How to Spot a Desperate Salesperson

You are shopping around casually when suddenly you are confronted by a salesperson. You are not really interested in what s/he has to offer but s/he seems so nice, and the product actually makes some sense when the salesperson is talking about it. You buy it, overpriced of course and with an extra insurance, because you can never be too careful, and using the product for the first time you know you have been swindled. No, don't feel bad. We have all been there and here is what you should watch for the next time:

  • "I actually have one of these at home and I haven't had any problems with it" There are variations on this line (my wife/husband/best friend etc), but basically what they want you to think is that you "know" someone who "owns" this product and is very happy with it. The na├»ve part of you wants to believe it, and you will be more likely to buy the product.
  • "This is one of the most sold items" A total irrelevant remark but the line implies that the product is "popular" and that the "majority" of the people choose to buy this product. Why should you deviate from the majority?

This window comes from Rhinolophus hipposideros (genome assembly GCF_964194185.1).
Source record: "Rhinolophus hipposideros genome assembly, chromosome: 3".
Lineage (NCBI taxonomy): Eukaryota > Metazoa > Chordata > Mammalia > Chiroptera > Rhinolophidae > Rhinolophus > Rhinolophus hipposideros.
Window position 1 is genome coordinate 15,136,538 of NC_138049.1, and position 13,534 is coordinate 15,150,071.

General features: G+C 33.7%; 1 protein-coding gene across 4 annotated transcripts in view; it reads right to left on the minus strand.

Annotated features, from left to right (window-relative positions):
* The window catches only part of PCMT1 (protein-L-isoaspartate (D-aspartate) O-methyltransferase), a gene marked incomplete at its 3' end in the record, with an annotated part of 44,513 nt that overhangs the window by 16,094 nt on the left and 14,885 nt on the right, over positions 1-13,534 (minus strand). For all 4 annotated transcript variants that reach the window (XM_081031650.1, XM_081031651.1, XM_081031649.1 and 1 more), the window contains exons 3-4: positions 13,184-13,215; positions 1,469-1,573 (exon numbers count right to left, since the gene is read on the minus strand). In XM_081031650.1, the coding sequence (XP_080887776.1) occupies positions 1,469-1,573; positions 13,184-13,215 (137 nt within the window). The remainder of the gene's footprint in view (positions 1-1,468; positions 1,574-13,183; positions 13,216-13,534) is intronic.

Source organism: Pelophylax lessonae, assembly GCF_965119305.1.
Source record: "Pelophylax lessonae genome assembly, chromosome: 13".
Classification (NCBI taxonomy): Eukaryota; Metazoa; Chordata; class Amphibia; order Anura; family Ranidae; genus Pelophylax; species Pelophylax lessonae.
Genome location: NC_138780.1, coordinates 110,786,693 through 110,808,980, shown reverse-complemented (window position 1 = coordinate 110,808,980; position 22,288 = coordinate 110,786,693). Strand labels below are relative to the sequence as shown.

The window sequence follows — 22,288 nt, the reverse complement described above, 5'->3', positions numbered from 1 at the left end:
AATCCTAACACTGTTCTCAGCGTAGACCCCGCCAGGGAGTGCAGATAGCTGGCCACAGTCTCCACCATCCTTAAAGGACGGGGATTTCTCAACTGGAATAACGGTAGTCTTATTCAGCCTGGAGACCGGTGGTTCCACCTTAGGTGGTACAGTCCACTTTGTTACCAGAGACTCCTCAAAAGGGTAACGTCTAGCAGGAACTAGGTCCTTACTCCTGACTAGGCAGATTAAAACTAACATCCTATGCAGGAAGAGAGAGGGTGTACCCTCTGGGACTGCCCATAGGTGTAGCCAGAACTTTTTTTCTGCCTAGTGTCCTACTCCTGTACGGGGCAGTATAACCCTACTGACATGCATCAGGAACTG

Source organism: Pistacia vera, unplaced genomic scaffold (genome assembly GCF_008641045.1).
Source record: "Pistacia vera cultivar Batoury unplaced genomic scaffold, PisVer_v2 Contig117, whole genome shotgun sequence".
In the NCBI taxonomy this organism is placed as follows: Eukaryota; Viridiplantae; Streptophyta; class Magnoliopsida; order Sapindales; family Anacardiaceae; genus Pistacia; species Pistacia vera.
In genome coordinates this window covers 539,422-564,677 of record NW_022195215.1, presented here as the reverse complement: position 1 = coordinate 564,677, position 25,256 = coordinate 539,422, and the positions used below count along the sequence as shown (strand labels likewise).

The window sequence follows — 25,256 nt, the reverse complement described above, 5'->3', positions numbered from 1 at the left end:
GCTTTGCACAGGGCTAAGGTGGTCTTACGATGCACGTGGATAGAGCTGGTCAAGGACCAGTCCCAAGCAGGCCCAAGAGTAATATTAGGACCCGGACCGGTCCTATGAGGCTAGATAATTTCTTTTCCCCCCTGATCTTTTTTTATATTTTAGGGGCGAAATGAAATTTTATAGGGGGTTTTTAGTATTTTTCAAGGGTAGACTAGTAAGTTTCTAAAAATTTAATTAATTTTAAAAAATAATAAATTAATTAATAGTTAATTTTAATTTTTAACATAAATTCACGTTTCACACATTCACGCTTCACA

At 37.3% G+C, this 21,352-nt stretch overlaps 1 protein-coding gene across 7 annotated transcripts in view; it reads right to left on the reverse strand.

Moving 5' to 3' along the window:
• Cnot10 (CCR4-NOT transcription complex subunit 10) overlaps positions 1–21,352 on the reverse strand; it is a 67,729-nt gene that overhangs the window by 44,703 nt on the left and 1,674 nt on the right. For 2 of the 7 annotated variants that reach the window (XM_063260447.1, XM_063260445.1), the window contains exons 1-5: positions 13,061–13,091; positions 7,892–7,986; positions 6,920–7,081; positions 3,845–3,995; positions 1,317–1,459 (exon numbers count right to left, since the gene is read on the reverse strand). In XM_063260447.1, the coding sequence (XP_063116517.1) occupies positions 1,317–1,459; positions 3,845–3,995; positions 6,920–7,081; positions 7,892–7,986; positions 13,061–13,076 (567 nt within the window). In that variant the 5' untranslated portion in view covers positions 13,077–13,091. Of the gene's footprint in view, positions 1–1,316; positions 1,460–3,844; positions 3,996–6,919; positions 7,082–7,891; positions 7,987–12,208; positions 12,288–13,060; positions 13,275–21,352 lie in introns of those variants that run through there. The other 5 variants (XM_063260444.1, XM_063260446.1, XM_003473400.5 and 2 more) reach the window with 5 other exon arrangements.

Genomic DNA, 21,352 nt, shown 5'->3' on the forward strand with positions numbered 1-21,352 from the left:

• "This product will be 100% compatible with future standards" I wonder if those who bought HD-DVD players agree with that statement today. Nothing is 100% compatible with future standards.
  • "You are lucky, we have one left in stock" A statement that wants you to think that the product is popular and because there is just one left you should probably buy it now, before someone else does. A little tip: If it really is popular other stores will have this product, and there will probably be future shipments. No need to be hasty.
  • My last tip is: Salespersons never "small talk", when they talk about the weather or compliment your taste they are trying to be "friendly", i.e. to manipulate you. Chances are you will buy the product from a "friend" and not from a stranger.

To know if a product is good use sites like pricerunner.com, kelkoo.com, prisjakt.nu (link to the right), etc. and read customer reviews (or CNET reviews). The problem with reviews in magazines is that they usually recite specs, which is not as interesting to a potential buyer as a pro and con list of the product. The last tip in this post is: It is always cheaper on the internet and cheapest in Germany.

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